It was spring 2006, and I’d just completed my MFA in Poetry at the University of Pittsburgh. My partner was working on her MLIS, so we knew we’d be staying put for a while. In the interim, I was looking for a good local job that allowed me to do what I love most: teach and write.
My advisor encouraged me to apply for an adjunct position in Women’s Studies at Carlow University, where I would teach Introduction to Feminist Studies to undergraduates, a course I never took or even imagined until I entered graduate school. When Dr. Katie Hogan hired me for the job at Carlow, she said, “You have free reign over your syllabus, but there’s one book I recommend that has helped our students connect with feminism more directly, more personally, than any other. It’s called Colonize This!: Young Women of Color on Today’s Feminism.”
For two weeks, during the hottest part of the mid-Atlantic summer, I sat every day in the air-conditioned coffee shop near my apartment and read this anthology, edited by Bushra Rehman and Daisy Hernández. My margins were soon crowded with notes, questions, asterisks, ideas for in-class exercises. I questioned how I ever completed a graduate certificate in Women’s Studies without reading this book, its urgent, thoughtful, inspiring women’s voices—some of whom didn’t even embrace the word “feminism,” many of whom regarded it with the same suspicion and apprehension as my future students would. This was “socially lived theorizing” at its finest, I marveled, thinking of the term coined by Catharine MacKinnon in 1991 to describe writing that used personal narrative and reflection to examine the real-life implications of feminist concepts—concepts like privilege, intersectionality, and horizontal hostility.
From that moment forward, along with Bushra Rehman, Daisy Hernández was on my radar as the feminist superhero I most wanted to emulate in my teaching and writing life. She remains a writer of vision and purpose who listens as well as she speaks and who has created, in a culture that still prefers its women complacent and quiet, a space for young women’s most authentic and powerful voices to be heard.
I’m always interested in origins, so let’s go back in time to the early days of Daisy Hernández. Do you recall the first time that language made you feel powerful?
Ha! How about the first time that language made me feel totally powerless? That’s the start of my memoir, A Cup of Water Under My Bed. I grew up speaking Spanish at home, but I went to school in the early ’80s in New Jersey when the educational policy was full immersion in English. I learned very quickly that some languages have more power than others. The white lady’s English at Holy Family School? Power. My mother’s Spanish? Not so much. That said, the power difference woke me up. I remember sitting in class, watching my teachers and being like, I want what they have. They didn’t just have verbs in English. They had good jobs and fancy hairdos and shopped at Macy’s. They didn’t have to worry about sitting out too long in the sun. So early on, I learned that language is intimately wound up with experiences of race, class, and ethnicity.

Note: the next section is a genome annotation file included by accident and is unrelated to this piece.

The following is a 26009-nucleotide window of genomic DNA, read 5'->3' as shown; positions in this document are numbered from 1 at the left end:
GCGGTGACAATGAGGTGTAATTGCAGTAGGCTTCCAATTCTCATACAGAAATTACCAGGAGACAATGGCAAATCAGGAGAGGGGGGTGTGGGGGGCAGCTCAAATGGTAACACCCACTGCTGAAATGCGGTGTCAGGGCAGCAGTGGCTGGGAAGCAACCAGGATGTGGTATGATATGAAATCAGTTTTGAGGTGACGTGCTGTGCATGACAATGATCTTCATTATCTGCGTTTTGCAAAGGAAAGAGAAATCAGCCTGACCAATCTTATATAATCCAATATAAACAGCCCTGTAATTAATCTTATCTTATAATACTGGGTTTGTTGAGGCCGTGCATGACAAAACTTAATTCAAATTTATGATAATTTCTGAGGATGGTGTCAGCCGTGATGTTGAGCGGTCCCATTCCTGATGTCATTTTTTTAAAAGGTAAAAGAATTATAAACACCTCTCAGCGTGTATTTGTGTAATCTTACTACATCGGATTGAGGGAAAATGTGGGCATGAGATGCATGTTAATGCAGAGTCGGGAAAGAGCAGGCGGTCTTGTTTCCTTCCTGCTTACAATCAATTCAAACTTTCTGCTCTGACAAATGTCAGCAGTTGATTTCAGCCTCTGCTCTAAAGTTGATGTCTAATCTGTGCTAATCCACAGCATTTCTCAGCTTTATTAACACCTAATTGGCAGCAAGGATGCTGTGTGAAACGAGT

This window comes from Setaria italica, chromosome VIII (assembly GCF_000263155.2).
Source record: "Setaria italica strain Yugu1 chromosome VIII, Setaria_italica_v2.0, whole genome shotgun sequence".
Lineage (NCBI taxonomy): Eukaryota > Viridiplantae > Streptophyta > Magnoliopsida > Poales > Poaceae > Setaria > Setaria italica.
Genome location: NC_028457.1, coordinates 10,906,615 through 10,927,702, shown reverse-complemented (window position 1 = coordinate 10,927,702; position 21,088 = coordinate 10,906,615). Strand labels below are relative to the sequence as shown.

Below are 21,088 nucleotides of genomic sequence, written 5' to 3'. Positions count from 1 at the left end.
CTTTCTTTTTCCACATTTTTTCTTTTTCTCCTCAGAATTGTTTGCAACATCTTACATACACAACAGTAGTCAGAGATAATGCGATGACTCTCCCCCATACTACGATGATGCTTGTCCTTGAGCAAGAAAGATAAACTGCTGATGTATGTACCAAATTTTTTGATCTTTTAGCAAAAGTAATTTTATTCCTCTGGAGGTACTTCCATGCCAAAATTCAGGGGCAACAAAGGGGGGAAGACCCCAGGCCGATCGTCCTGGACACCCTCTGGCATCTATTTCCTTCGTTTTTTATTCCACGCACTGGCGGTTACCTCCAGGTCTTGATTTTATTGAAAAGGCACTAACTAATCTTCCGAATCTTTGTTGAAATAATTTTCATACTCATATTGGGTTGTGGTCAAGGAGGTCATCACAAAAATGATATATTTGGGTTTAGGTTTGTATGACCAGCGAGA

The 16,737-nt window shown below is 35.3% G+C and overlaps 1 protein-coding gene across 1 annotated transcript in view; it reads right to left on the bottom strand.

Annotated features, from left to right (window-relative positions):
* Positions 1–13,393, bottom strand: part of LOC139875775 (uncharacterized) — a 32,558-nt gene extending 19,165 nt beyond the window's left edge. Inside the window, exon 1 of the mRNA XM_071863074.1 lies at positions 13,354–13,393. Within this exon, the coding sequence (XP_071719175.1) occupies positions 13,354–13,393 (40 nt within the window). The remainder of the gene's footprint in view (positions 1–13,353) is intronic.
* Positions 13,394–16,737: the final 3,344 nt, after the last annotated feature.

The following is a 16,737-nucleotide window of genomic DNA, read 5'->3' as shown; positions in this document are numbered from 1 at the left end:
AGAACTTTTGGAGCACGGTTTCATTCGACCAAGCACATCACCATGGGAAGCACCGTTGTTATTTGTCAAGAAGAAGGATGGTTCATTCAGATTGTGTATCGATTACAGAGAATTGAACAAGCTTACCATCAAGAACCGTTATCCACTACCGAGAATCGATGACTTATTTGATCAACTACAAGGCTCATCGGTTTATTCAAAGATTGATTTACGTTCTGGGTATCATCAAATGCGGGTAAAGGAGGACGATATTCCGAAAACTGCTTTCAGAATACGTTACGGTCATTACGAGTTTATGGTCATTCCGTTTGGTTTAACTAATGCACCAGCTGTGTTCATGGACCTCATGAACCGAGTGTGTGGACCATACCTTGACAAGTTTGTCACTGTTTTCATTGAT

But ok, you asked about the first time language made me powerful. I was about ten, maybe a little older, and a teacher read my essay aloud to the class. I had written about aliens on other planets and how they had to exist and how it would be human-centric of us to think our species was the center of the universe. She read the piece aloud and all the other kids started nodding their heads. They agreed with me! I couldn’t believe it. We were in a Catholic school, so I was like: Wow, this must be how God feels all the time—influencing people!
And then I won $25. That’s right. I wrote a pro-life essay for a writing competition hosted by the diocese of Newark, New Jersey, and I tied for second place and won $25. Talk about power! My mother was probably making $5 an hour sewing at the factory at that time. I’d just made a billion times that amount—and with language. That was powerful.
I’ve been reading your memoir, and right there in the introduction, this passage hovered above the page: “Journalism: A fancy word to say that I spent days with my hands in other people’s stories, asking and telling, because nothing happens in isolation, especially when it has to do with language. Nothing is more vulnerable than the words in our mouths, because nothing has more power.” As a journalist, a memoirist, a teacher, and a feminist, what words have been most essential in the lexicon of your life? And a related question: what fellow writers’ words do you reach for, or have you reached for, as touchstones along the way?